DAY SEVEN: It’s official: all of the slings have adopted the center den as their home, and all are living communally in a single den. The amount of webbing in this area has increased with all lending a hand (or their webbing) to the construction. There are now several entrances including the main one, and the slings spend much of their day going in and out of them.

So, I can cross one of my questions off my list.

  • Will the slings all gravitate to one burrow?

Yes, they sure will…and cooperate to build it apparently.

Having raised three M. balfouri slings to adulthood that were kept alone, I do have a couple observations:

  1. I’ve noticed that these slings are out in the open MUCH more than my specimens kept separately ever were. Although I’d catch mine out and about every so often, they were very skittish and would spend the majority of their time hidden in their burrows. Perhaps my communal subjects will display more of that secretive behavior as they become more mature, but so far they seem to be much bolder than my last specimens. Could this be because they feel more secure when kept communally? I’m not sure.
  2. My first batch of slings were very finicky eaters, often going weeks without eating and often refusing prey one week only to indulge the next. They would also be intimidated by normal sized prey items, and I’d have to feed them crickets that were smaller than what I would usually feed slings that size. As a result, they grew slowly often taking several months between molts. These new slings, however, have been eating like machines. I drop a cricket in and they are on it in minutes. Now I’m wondering if these slings will eat more and grow faster in the communal setting.

With these latest developments, I would have to revise my list of question I wanted to answer.

  • Will the slings all gravitate to one burrow? An enthusiastic YES for this.
  • Do they really eat together and without friction? (I want to catch more feedings)
  • Is their any difference in behavior in M. balfouri slings kept communally as apposed to kept individually (I raised three from slings previously)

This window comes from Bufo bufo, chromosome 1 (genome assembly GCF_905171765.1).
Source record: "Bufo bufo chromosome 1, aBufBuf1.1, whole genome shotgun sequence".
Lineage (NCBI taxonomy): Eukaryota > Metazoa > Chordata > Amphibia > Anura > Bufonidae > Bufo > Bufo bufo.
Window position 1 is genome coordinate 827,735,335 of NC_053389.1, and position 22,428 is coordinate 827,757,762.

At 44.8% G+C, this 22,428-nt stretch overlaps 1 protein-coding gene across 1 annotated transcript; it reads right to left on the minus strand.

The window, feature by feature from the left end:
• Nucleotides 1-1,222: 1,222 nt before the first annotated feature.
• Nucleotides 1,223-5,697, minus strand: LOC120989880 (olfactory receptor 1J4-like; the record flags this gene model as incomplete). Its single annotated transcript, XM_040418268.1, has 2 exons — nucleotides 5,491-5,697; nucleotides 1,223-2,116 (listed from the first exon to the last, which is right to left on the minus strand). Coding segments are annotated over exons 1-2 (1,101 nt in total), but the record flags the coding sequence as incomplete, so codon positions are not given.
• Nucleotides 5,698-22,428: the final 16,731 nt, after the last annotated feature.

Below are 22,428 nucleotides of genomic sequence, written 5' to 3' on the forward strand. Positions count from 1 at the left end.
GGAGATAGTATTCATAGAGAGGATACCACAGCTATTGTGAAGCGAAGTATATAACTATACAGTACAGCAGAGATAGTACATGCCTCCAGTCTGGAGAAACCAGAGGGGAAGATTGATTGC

• Will their ability to get along change as they mature?
  • Do M. balfouri slings kept communally eat more and grow fast than those kept alone?

As I move ahead, I’ll look to answer these questions and will post updates whenever I observe, photograph, or film something of interest!

Next up…M. Balfouri Communal Project Part 4: How Many M. Balfouri Slings Does It Take to Eat a Large Roach?

 

Communal Project Part 2: Nine M. balfouri Slings

The Communal Project series will document my setup of a Moncentropus balfouri communal, starting with the planning and acquisition of both the enclosure and tarantulas and continuing through as they mature. This is the second installment in the series; the first part is “Communal Project Part 1: An Enclosure by Brooklyn Bugs.”


After a couple of years of research and daydreaming, I will finally be setting up my first communal.

I’ve been fascinated by communals since I first saw photos of H. incei setup on a forum several years ago. I had always known tarantulas to be cannibalistic, so I was intrigued by the idea that a group could live together harmoniously without it turning into a survival of the fattest bloodbath. Since then, I’ve read articles and blogs, watched YouTube videos, and even spoken to a couple keepers who have tried it. I’ve researched the many species said to tolerate a communal living situation, including Poecilotheria species, Heterothele villosella, Neoholothele incei, Pterinochilus murinus, and of course, the Monocentropus balfouri.

Although all of these species have demonstrated the ability to co-habitate with other members of their species without immediately resorting to cannibalism, the level of true “communalism” can vary greatly. Every keeper would love to witness a true tarantula community where members actually benefit from living in close proximity to each other, possibly hunting and even eating together. But the fact is, many of these species are forced to live closely together in the wild due habitat constraints; they don’t naturally prefer it. Therefore, when they are forced to live together in an enclosure, the relationship between the inhabitants more closely resembles a fragile tolerance than a strong communal bond.

As a result, many keepers who have tried to keep communals have found the need to abort the projects upon discovering that their ten lithe specimens had suddenly become five portly ones. With many of the communal setups,  cannibalism is a constant threat, and the thought of needlessly loosing often expensive Ts is enough of a deterrent for many keepers. Personally speaking, I love my spiders and pride myself on not having many deaths in my collection. The possibility that by creating a communal I might putting a group at risk of unnecessary death was a tough concept for me to get by.

One species has always stood out for me in the communal list…